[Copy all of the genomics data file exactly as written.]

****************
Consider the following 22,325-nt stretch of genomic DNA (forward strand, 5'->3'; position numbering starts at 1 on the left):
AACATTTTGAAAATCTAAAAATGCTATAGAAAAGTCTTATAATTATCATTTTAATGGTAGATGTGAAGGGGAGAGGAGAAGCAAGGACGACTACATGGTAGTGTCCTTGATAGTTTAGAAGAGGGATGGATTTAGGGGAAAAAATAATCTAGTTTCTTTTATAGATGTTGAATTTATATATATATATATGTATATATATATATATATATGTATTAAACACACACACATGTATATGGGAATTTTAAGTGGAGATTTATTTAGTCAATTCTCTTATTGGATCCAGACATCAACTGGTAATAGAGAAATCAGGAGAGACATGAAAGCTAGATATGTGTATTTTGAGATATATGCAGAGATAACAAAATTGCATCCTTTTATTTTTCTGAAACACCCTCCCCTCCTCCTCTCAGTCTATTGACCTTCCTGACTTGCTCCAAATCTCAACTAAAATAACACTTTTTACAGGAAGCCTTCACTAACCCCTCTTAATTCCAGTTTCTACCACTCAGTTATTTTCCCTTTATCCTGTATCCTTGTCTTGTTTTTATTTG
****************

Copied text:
Consider the following 22,325-nt stretch of genomic DNA (forward strand, 5'->3'; position numbering starts at 1 on the left):
AACATTTTGAAAATCTAAAAATGCTATAGAAAAGTCTTATAATTATCATTTTAATGGTAGATGTGAAGGGGAGAGGAGAAGCAAGGACGACTACATGGTAGTGTCCTTGATAGTTTAGAAGAGGGATGGATTTAGGGGAAAAAATAATCTAGTTTCTTTTATAGATGTTGAATTTATATATATATATATGTATATATATATATATATATGTATTAAACACACACACATGTATATGGGAATTTTAAGTGGAGATTTATTTAGTCAATTCTCTTATTGGATCCAGACATCAACTGGTAATAGAGAAATCAGGAGAGACATGAAAGCTAGATATGTGTATTTTGAGATATATGCAGAGATAACAAAATTGCATCCTTTTATTTTTCTGAAACACCCTCCCCTCCTCCTCTCAGTCTATTGACCTTCCTGACTTGCTCCAAATCTCAACTAAAATAACACTTTTTACAGGAAGCCTTCACTAACCCCTCTTAATTCCAGTTTCTACCACTCAGTTATTTTCCCTTTATCCTGTATCCTTGTCTTGTTTTTATTTG